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Edgar Allan Poe (Selected) Short Stories and Poetry Ranked!


American author (Born in Boston, lived mostly in Baltimore--leave a comment on whether Poe would have been a Red Sox or Orioles fan) Edgar Allan Poe is considered a literary giant in the canon of English-language fiction literature. Famously one of the first authors to attempt to make a living solely from writing, this had a major effect on Poe's financial life and the kinds of stories he wrote. This project has been undertaken 1. in part owing to my desire to begin reading again in order to be accepted by high-brow intellectuals and shed my former perception of being a nimrodic, foolish dope and 2. Poe was extensively covered in a high-school unit and I had former knowledge of the man's work but wanted to read more along with wanting to re-read what had already been read in high school. One caveat before I get into the ranking, short stories and poetry are fundamentally different in form and goal, so ranking them together may be a little...pointless. However, I can't think of anyone who would mind so I'm just going to do it anyway. On to the list! (Some of these story descriptions will have spoilers, the more I like a story the less inclined I will be to spoil it (probably))




22. The Murders in the Rue Morgue


This was so terribly, remarkably disappointing that just thinking about it bothers me. This was one of the last Poe stories I read in this project, I had been saving it due to its very cool name and its historical status as literally the start of detective fiction. Arthur Conan Doyle points to this story as inspiration for goddamn Sherlock Holmes so yea, I thought this was going to proverbially blow my socks off. It didn't! We start off with the unnamed narrator detailing what analytical thinking entails and this intrigues the reader, you believe you will come to witness and experience within this story the work of a great genius solving an impossible crime. After this brief start, (brief compared to the rest of the story, it is a long (often quite silly) piece) we are introduced to the first fiction detective, C. Auguste Dupin. Dupin is an interesting figure who comes from a very wealthy family but has lost most of his wealth through a series of unfortunate happenings (a common character archetype in Poe's work). The narrator and soon-to-be detective become good friends after frequently running into each other in, of all places, the library and owing to their shared love of "obscure volumes" they decide to move into an abandoned mansion together in order to spend most of their days passing the time by reading. Okay! There was potential here. These two characters at this moment in the story are clearly gay. This was not Poe's intention but it's difficult to not view it that way. They sequester themselves away from society into a tiny mansion and spend the days reading and the nights going on walks and people-watching. This story should have been a romance.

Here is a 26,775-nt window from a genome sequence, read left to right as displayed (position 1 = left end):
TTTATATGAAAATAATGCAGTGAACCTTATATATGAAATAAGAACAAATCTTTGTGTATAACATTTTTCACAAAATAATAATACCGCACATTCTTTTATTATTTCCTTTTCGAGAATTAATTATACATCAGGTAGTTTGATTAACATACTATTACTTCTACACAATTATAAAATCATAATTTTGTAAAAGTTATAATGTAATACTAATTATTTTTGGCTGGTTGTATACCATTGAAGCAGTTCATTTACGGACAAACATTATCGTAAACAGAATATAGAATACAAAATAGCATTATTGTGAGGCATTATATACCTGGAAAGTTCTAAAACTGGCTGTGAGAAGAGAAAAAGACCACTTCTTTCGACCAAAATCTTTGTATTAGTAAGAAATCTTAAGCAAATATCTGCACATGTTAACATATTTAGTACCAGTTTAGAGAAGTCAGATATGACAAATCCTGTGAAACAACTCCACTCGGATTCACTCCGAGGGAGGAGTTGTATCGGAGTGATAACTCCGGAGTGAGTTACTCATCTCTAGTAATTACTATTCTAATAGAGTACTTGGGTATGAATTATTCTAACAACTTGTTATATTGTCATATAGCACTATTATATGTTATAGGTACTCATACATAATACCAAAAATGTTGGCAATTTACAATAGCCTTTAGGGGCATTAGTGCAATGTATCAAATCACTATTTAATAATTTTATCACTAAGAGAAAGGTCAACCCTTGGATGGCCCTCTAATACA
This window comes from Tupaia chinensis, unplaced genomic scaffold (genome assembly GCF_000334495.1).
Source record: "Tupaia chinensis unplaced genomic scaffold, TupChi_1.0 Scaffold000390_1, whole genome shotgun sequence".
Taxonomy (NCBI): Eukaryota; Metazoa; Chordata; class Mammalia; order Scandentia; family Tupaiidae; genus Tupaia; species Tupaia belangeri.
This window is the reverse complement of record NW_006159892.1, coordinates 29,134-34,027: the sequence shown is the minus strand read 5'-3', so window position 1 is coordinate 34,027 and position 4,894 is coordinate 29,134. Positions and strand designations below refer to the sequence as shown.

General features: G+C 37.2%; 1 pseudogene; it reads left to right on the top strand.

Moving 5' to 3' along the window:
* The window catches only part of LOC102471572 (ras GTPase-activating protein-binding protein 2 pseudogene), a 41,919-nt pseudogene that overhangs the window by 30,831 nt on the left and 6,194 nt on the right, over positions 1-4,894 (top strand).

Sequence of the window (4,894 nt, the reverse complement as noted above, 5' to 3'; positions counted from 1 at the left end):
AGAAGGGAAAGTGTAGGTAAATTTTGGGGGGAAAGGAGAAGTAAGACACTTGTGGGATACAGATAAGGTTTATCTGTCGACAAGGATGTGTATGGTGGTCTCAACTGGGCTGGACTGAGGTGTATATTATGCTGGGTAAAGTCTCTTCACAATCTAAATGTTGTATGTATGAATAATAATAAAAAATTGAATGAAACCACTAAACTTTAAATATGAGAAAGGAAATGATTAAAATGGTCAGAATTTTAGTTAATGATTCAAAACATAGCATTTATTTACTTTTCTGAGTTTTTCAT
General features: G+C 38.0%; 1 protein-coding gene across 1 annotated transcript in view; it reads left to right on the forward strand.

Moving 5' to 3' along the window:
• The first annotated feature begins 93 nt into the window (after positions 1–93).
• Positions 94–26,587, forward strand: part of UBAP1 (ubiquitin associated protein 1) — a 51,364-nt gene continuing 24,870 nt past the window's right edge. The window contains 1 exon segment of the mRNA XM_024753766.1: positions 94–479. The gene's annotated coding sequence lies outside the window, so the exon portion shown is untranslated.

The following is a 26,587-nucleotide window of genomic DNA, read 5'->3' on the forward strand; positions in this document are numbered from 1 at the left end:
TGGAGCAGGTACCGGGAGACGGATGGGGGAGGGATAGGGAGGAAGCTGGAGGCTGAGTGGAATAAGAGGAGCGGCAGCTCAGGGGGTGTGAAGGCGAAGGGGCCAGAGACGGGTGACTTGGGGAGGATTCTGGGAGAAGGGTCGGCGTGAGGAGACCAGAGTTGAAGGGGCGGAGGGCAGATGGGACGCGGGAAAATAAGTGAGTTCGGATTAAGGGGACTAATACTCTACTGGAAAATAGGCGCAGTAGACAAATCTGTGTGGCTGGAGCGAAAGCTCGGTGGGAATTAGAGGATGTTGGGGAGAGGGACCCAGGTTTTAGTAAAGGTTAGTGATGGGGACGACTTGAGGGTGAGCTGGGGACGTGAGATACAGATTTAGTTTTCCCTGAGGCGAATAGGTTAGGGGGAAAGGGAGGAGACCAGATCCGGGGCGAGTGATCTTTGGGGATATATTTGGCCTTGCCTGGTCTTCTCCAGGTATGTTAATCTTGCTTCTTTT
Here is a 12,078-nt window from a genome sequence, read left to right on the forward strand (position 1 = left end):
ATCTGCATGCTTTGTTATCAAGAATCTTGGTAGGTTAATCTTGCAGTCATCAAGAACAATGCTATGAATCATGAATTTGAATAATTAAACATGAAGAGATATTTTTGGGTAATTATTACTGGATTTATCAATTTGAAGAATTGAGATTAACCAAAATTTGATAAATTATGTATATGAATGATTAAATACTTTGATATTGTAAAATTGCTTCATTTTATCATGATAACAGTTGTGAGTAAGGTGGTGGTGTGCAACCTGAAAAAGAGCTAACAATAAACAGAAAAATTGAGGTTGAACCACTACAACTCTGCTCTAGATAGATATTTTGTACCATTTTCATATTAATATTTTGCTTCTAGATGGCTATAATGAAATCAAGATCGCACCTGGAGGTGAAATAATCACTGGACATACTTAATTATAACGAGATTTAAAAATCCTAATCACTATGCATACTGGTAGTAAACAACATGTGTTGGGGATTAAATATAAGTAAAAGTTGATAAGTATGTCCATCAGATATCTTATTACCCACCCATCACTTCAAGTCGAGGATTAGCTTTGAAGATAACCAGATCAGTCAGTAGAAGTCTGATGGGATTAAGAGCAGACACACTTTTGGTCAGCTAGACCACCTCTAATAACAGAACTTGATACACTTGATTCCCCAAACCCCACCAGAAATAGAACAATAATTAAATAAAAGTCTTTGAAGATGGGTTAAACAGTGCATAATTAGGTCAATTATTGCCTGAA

Alas! It is not. Fast-forwarding to when our characters first hear about the murder, the description is quite gruesome and awful and makes the reader squirm. Dupin decides to take on the case in order to free a wrongly accused man and also wants to prove that he can solve a case which is perceived as impossible in solving and this is what the rest of the book details. Many pages are devoted to clues and witnesses and possible hints at what ultimately caused this crime. The reader delves into the possibilities before them, thinking about each and every suspicious character and what their motivations could be for murdering these woman. Who could have committed this terrible crime? It was a fucking orangutan. Or as Poe refers to them, an "Ourang-Outang." I was legitimately baffled and quite disappointed that I had wasted at least 40 minutes reading this story which had this ending. Oh, you think I'm joking?